I grew up being a very lazy kid. I didn’t want to do chores, I didn’t want to study, and I hated doing anything that wasn’t “Fun.” I know most of us don’t like doing anything that isn’t fun, but I vehemently resisted anything that didn’t bring me some kind of pleasure. It wasn’t until later in life that I began to appreciate doing work for the reward of a job well done, yet that never translated into my health or physical fitness.
I had dieted many times before finding Whole30 and the Paleo Diet. I tried low-fat, Atkins, South Beach, counting calories (aka Calories In/Calories Out, or CICO), and the “Exercise so much your entire body wants to die” plan. Repeatedly, I failed. Each time, I quit within 2 weeks or within about 3 months. Each of those plans left me feeling hollow, sore, or deprived. No matter what I did, I was met with failure. But, as they say, failure is the bridge to success.
When I was told about Whole30 and Paleo by my cousin Sarah, I was as doubtful as before I started any other program or plan, but one major thing was different. This time, I decided that I wanted to embrace the process. I wanted to embrace the new lifestyle. I had come to realize that my failures of the past were unacceptable moving forward. I was still doubtful that I’d see any real progress, but I was hopeful and open to it.
When I completed my first Whole30, I had lost 20 lbs in four weeks. I didn’t suffer, and to the contrary, I felt great. That was all the fuel I needed to push me to the next level, so to speak. At that point, I decided that I would detach my measure of success from the scale and add non-scale victories (NSV’s) to the metrics I use to determine my progress. I also decided that every NSV was a reward of my hard work, and I would celebrate with a ridiculous little dance. Down 2” on my waist and fitting into smaller pants? Little dance. Shirt size shrunk from XL to L, or L to M? That’s right; little dance. Down 10 lbs? Little dance for that, too.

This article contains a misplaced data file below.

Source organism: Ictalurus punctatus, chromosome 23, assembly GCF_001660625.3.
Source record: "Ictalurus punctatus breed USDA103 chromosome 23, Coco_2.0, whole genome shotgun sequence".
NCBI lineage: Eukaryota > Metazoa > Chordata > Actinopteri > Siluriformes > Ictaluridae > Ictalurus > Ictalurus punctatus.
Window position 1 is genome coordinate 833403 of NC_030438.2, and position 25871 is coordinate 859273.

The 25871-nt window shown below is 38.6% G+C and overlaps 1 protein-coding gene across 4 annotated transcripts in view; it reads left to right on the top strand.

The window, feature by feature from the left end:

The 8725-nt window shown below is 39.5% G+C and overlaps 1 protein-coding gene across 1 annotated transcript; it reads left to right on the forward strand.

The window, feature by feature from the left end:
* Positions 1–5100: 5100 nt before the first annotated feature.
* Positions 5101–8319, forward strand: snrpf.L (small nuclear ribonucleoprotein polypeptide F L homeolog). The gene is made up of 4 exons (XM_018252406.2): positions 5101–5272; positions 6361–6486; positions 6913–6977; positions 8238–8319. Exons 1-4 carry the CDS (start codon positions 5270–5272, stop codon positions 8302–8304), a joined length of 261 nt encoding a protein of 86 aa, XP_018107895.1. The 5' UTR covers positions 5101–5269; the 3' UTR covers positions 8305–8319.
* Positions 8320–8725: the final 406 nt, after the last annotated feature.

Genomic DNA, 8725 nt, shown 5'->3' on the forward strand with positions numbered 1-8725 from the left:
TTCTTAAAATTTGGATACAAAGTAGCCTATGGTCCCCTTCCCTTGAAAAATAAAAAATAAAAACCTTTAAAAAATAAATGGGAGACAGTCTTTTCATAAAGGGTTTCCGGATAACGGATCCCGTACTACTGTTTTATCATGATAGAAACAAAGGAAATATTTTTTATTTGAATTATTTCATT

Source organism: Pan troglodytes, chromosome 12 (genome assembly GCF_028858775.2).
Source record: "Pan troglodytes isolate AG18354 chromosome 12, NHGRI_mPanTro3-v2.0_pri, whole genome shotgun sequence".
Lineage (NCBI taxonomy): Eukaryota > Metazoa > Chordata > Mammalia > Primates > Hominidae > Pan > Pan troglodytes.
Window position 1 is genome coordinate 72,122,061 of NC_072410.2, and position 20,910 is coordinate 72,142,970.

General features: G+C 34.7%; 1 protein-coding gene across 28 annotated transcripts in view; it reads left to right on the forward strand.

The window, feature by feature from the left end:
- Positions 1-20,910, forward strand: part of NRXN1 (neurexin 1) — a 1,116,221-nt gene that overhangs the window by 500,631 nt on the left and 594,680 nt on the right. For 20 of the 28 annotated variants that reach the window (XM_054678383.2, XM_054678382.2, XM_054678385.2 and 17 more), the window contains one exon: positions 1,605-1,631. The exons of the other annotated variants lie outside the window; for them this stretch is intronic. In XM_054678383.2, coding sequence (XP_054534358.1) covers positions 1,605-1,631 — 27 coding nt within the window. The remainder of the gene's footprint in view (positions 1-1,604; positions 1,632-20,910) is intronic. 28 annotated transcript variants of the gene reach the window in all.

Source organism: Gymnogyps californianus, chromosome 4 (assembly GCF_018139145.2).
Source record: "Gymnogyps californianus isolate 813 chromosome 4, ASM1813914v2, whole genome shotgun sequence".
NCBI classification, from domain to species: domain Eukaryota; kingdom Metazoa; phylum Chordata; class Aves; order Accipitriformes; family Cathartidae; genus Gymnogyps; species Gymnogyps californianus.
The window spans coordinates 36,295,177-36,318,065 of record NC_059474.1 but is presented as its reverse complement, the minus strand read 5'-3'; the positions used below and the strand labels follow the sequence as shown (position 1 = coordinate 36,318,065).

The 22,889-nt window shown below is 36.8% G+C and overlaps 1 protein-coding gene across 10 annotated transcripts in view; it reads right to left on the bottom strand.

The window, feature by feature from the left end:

I turned the lifestyle into a game, and each victory brought me pleasure which in turn fueled my desire to continue making progress. Of course, as I lost weight and got smaller, it got harder to make these victories. One would think that would demotivate me, but instead, it made the victories only that much more special. The harder the goal, the sweeter the victory. Perseverance keeps you going when everything your body and mind is saying is telling you to quit. “This is uncomfortable.” “That apple pie looks too delicious to pass up.” “It would be much more comfortable to sit on the couch than to run 3 miles today.” I get these thoughts as much as anyone else, but I decided long ago to ignore them, and to persevere. I got addicted to winning, even if it was in a race against myself and my internal voice telling me to take it easy.
I’m not a super-achiever. I am not one of those people who take on 22,000 things and accomplish them all. I try to take on a few and succeed in as much as I can. I do push myself to succeed and complete anything I set out to do, and I don’t accept discomfort as a reason to quit (the caveat to this is if I’m running and I feel like an injury is coming on, I’ll back off and error on the side of caution. I’ve pushed it too hard before and ended up hurt).
Want to succeed at losing weight or getting fit? Make it fun. Turn it into a game. Make hitting goals reward-worthy. Come up with a ritual to help you celebrate those successes. I will warn you, though; it is addictive, and you’ll find yourself working hard and gaining a single-minded vision to succeed. I guess that’s not a bad thing, though.